Purple Magazine
— S/S 2014 issue 21

Junya Watanabe

Junya Watanabe

interview by OLIVIER ZAHM
portrait by JUNJI HATA
photography by FREDERIKE HELWIG


One of the world’s most creative and high-tech fashion designers lives in Tokyo and rarely speaks to the press.

OLIVIER ZAHM — You started your own company more than 20 years ago. Can you tell us about your personal evolution in relation to the transformation of fashion?
JUNYA WATANABE — Let me correct you. It is not my company. It is Rei Kawakubo’s company and I work in it. As for my personal evolution, I think it has not been isolated from the overall transformation of fashion. I feel that my technique has certainly developed, but that doesn’t necessarily mean a positive change. With the surrounding situation, to be honest, I sometimes feel that it is very difficult to create something outstanding and interesting these days.

Blue and white hemp coat JUNYA WATANABE

OLIVIER ZAHM — How do design ideas come to you? Do you start from fabric or references from the past? References from art?
JUNYA WATANABE — My ideas come out squeezed and pressured, on deadlines. So I could say that the starting point of my creation would be a calendar and a schedule.

OLIVIER ZAHM — What about your design is Japanese? What elements of the style come from Japanese inspiration?
JUNYA WATANABE — I’ve never noticed or ever consciously thought of any specific country-driven influences on my design. This is not part of my process.

OLIVIER ZAHM — You like new high-tech fabrics. What is the most complex fabric you’ve ever experimented with?
JUNYA WATANABE — Strictly speaking, I do not think it should be described as “complex,” but I do recall developing a high-tech material for my S/S 1999 collection in conjunction with Toray. At the time, the material had not been used for clothing before.

Beige belted tunic with indigo jeans and studded python ankle boots JUNYA WATANABE

OLIVIER ZAHM — What do you like about using new, unexpected technical fabrics?
JUNYA WATANABE — For each and every collection, I try to work on things I have never worked on before. In that sense, new and unexpected fabrics do stimulate my creative drive.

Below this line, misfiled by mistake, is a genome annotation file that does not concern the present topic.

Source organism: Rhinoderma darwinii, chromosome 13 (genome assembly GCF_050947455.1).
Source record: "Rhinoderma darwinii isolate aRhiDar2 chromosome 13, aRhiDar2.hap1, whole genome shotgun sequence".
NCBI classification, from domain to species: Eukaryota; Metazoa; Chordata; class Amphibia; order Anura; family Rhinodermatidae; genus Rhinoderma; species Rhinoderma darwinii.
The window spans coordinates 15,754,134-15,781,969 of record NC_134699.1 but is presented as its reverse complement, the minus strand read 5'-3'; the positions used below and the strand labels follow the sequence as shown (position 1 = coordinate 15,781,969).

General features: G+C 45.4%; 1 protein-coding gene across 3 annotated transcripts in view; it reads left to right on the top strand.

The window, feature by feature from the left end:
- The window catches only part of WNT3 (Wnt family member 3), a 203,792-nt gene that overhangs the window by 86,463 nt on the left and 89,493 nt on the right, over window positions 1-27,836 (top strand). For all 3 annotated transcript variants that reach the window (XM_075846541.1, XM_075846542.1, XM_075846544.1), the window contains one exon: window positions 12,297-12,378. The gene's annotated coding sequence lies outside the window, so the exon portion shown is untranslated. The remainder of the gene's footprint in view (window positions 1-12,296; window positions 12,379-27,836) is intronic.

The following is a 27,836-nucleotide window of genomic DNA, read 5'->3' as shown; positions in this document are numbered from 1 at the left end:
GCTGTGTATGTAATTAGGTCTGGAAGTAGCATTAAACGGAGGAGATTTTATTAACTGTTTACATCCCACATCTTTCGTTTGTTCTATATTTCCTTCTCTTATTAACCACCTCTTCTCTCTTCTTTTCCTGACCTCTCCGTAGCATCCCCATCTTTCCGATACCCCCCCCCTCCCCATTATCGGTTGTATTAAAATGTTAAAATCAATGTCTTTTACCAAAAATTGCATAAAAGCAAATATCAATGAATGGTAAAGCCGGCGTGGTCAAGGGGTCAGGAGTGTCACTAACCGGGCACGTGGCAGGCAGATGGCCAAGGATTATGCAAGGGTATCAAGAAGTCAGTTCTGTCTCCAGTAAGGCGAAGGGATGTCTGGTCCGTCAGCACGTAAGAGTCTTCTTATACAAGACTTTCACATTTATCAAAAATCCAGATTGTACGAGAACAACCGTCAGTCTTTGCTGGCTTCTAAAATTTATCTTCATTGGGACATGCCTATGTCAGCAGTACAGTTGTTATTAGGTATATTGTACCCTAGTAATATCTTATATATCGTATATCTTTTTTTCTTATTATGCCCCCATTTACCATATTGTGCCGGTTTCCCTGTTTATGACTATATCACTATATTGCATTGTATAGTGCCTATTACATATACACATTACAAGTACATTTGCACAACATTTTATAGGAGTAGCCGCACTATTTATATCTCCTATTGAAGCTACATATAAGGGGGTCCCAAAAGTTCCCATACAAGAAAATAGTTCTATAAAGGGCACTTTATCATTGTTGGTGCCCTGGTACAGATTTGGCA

OLIVIER ZAHM — We love when you design jeans. What do you like about denim?
JUNYA WATANABE — I don’t know. I just happen to like denim, I guess.

OLIVIER ZAHM — Would you say that you’re punk? Or have you gotten past the stage of being rebellious?
JUNYA WATANABE — I see myself as a hard-working adult and a member of society.

OLIVIER ZAHM — Do you feel more free designing for women or for men?
JUNYA WATANABE — I do take a different approach toward men’s and women’s collections. For the women’s collections, I try to look for what has yet to be seen. For the men’s collections, I play within the rules.

OLIVIER ZAHM — You have a reputation for being very demanding. When are you satisfied with a design? How do you know that a piece is done and perfect for you?
JUNYA WATANABE — I never get total satisfaction from any of my collections. Even after receiving responses and feedback on my collection, I feel I have barely moved forward.

OLIVIER ZAHM — What is it that you like about American clothing traditions?
JUNYA WATANABE — Indeed, I do like American clothing. I think it derives from the strong influence the US has and how that influence has been wielded over Japanese society and culture.

OLIVIER ZAHM — What do you like about living in Japan? What is changing these days in Japanese society and fashion?
JUNYA WATANABE — I just live in Japan because my company is based in Japan. That’s why my creation is based here.

OLIVIER ZAHM — Do you find it accurate when the press describes your work as “conceptual”?
JUNYA WATANABE — I’m not very interested in various design philosophies or ideas. What matters to me more is the content and reality of design. The everyday work.

OLIVIER ZAHM — Do you have a specific woman in mind when you design?
JUNYA WATANABE — I do not have a specific woman in mind when I work.

OLIVIER ZAHM — Do you consider fashion a form of art?
JUNYA WATANABE — I think that fashion is a way to express myself, and in that sense it is close to art. But the very reality of fashion is business. And I work on that basis.




Styled by Yasmine Eslami — Lily McMenamy @ NEXT and Kameron Zane @ NATHALIE, models — Damian Garozzo @ JEDROOT, make-up — Marki Shkreli @ ARTLIST, hair — Clemence Belin, stylist’s assistant — Lou Ferri, hair assistant.

[Table of contents]

S/S 2014 issue 21

Table of contents

purple NEWS





purple LOVE


purple BEAUTY

purple TRAVEL

purple NAKED

purple NIGHT

purple STORY


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